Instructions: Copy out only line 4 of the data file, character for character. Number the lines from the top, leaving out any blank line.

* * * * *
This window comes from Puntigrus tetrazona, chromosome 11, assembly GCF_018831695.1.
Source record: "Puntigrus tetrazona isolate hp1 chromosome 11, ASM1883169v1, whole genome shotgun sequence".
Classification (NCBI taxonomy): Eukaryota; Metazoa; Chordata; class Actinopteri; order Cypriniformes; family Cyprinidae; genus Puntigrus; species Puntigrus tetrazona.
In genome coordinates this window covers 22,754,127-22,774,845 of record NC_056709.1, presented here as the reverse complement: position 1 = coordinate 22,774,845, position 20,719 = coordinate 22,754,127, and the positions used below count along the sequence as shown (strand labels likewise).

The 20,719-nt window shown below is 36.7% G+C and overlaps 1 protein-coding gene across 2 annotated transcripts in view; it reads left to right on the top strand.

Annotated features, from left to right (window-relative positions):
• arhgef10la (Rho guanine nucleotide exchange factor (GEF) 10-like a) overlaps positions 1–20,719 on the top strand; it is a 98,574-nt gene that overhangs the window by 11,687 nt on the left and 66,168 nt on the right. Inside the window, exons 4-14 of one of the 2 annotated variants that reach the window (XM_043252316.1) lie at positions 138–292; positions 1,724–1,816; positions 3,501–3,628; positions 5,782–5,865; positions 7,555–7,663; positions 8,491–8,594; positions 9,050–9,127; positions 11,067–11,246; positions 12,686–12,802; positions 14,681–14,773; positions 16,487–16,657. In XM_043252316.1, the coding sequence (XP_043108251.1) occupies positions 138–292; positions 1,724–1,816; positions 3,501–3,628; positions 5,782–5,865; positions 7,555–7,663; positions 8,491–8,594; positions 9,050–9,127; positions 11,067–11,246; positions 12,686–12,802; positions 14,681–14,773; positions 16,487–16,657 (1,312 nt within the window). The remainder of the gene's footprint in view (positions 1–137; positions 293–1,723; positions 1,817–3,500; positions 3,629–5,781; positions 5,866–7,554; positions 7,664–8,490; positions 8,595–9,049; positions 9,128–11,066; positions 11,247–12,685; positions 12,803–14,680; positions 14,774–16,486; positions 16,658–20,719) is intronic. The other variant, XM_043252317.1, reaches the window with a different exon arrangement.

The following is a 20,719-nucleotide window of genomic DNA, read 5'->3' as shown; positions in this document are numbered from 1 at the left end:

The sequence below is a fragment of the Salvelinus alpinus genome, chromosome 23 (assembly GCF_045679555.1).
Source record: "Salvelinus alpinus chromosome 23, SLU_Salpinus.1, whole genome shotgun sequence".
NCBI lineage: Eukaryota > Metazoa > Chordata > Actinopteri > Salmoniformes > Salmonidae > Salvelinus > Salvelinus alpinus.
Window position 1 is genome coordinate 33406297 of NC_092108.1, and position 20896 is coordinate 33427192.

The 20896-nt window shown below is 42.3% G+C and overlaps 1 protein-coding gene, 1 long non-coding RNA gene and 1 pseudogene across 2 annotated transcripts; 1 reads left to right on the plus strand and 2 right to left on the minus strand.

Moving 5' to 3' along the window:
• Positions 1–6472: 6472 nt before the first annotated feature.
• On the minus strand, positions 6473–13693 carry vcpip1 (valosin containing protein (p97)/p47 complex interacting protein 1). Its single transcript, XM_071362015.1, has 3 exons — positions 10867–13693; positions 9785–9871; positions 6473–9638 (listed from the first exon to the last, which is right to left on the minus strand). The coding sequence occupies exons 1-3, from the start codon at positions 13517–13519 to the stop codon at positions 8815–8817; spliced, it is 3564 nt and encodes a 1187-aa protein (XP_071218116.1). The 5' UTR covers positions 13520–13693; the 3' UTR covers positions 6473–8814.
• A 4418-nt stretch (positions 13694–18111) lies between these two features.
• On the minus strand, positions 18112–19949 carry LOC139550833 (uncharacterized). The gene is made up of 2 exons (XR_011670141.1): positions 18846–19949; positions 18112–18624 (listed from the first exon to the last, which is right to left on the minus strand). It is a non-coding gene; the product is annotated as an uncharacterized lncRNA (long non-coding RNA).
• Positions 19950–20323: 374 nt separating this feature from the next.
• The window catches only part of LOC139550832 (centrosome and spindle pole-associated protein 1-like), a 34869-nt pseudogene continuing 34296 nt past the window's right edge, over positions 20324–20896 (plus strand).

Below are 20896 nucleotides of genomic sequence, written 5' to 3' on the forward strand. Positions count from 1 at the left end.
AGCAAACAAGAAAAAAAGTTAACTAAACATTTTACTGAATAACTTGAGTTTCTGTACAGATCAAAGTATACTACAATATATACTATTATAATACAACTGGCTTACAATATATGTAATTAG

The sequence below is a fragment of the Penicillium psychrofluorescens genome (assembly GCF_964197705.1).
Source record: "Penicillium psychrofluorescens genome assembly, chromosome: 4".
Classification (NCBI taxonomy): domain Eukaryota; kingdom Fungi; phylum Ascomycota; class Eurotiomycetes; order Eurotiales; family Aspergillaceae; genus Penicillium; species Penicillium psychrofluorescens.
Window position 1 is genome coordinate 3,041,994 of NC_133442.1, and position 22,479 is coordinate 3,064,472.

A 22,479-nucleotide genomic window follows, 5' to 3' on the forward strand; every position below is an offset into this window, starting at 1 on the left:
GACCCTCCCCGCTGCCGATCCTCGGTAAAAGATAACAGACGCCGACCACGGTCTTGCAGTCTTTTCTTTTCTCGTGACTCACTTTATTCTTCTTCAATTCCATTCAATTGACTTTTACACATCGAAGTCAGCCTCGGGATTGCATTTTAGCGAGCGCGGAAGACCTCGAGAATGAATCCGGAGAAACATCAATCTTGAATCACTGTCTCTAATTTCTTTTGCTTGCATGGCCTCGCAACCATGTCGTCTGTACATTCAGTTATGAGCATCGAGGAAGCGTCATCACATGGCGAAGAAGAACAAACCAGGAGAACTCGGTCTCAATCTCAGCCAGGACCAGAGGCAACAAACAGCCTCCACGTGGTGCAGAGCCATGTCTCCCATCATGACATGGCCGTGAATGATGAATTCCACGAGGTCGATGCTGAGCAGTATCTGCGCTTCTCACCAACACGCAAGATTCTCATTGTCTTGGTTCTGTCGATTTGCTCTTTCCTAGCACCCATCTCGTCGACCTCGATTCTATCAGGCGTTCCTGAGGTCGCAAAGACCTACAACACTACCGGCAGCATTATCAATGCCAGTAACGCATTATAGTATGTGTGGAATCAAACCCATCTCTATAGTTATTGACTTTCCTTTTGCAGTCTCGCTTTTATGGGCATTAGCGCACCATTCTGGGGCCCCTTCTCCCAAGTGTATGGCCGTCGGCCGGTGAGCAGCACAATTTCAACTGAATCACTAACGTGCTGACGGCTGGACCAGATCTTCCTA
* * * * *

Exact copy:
In genome coordinates this window covers 22,754,127-22,774,845 of record NC_056709.1, presented here as the reverse complement: position 1 = coordinate 22,774,845, position 20,719 = coordinate 22,754,127, and the positions used below count along the sequence as shown (strand labels likewise).